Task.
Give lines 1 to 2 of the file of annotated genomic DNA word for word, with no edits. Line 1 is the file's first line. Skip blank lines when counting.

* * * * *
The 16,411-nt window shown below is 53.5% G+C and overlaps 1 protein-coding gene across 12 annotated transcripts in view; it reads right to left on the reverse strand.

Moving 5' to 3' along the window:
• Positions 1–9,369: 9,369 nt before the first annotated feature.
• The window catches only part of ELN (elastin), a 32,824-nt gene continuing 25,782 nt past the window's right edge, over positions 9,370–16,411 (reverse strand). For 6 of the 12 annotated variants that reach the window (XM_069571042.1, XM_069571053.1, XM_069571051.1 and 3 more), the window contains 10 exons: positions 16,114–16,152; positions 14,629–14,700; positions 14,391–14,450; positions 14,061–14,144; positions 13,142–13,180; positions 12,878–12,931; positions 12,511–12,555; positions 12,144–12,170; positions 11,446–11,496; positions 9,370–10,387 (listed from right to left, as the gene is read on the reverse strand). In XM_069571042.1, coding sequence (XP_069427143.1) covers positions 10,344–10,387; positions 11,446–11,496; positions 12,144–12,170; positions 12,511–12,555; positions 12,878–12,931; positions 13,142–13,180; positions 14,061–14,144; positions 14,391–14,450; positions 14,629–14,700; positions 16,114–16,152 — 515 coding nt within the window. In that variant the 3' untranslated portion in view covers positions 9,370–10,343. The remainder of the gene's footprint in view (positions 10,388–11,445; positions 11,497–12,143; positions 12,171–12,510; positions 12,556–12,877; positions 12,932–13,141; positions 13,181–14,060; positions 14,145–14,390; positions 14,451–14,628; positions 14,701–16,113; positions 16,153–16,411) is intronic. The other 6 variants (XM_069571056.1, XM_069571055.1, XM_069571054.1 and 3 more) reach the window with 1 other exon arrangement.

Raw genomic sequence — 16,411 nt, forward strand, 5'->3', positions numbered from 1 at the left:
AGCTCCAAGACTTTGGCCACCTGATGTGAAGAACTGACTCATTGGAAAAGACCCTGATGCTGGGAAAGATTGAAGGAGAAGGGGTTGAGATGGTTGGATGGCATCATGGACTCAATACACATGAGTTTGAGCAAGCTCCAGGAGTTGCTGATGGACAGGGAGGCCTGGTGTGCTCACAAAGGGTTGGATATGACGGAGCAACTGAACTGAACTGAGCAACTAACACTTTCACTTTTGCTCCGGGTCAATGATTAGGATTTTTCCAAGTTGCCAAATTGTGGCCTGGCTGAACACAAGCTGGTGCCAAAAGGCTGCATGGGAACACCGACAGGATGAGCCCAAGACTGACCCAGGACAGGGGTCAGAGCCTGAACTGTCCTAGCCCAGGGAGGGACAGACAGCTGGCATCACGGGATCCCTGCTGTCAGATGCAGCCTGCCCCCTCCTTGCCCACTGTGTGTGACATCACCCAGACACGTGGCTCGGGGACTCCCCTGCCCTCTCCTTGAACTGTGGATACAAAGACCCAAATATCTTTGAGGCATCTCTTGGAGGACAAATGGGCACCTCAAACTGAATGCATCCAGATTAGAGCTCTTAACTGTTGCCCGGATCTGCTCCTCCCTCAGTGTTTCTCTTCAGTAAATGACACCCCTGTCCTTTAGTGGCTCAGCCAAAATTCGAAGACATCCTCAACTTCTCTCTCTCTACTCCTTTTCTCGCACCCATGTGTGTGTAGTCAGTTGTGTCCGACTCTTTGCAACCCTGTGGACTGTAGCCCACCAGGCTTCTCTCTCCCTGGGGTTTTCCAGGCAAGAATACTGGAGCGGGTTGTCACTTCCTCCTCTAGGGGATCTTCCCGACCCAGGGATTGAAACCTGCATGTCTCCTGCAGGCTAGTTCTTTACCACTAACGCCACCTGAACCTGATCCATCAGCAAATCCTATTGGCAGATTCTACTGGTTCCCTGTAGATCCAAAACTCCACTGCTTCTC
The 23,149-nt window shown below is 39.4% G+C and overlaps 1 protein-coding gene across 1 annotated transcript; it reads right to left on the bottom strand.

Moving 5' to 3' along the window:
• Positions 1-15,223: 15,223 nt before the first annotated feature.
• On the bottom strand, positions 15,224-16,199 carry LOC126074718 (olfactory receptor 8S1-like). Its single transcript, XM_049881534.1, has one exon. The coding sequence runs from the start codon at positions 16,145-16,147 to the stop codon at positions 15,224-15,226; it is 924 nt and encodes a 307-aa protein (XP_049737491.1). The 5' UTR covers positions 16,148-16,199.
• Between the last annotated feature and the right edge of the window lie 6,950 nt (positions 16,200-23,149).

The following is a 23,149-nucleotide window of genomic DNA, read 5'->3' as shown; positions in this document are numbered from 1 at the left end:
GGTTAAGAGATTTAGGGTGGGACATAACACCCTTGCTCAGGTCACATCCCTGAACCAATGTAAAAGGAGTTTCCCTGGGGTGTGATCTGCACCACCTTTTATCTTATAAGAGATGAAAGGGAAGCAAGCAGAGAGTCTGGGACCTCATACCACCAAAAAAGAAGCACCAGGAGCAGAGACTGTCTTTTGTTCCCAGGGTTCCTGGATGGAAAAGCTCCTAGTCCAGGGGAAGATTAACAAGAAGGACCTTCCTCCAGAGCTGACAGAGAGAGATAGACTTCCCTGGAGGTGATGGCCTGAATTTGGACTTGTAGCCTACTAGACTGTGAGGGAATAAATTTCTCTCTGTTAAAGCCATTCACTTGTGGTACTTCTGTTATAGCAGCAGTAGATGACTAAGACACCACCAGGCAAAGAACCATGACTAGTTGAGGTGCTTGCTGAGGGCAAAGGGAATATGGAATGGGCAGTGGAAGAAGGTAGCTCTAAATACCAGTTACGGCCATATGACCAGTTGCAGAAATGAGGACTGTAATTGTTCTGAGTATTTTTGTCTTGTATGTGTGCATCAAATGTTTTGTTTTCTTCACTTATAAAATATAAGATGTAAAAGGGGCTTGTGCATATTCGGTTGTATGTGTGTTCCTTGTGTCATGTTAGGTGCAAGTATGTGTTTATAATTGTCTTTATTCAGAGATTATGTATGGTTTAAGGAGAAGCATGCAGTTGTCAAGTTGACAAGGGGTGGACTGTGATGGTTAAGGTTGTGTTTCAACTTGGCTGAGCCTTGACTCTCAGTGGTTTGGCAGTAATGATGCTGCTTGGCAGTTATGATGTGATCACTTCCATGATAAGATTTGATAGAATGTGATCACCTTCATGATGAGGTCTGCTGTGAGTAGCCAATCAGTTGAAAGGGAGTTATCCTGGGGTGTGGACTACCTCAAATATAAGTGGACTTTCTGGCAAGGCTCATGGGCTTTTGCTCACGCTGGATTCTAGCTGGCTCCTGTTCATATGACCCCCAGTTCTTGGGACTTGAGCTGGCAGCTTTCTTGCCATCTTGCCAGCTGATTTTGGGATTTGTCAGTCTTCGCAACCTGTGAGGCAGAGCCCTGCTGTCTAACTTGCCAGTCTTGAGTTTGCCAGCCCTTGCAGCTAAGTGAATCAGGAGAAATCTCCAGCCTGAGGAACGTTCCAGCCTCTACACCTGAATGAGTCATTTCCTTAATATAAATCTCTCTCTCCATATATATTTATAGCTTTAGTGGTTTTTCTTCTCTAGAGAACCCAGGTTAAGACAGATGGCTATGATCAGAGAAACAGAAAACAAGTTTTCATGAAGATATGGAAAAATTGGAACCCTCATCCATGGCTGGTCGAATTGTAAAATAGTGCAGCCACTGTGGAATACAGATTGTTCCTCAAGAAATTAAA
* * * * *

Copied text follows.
The 16,411-nt window shown below is 53.5% G+C and overlaps 1 protein-coding gene across 12 annotated transcripts in view; it reads right to left on the reverse strand.

Moving 5' to 3' along the window: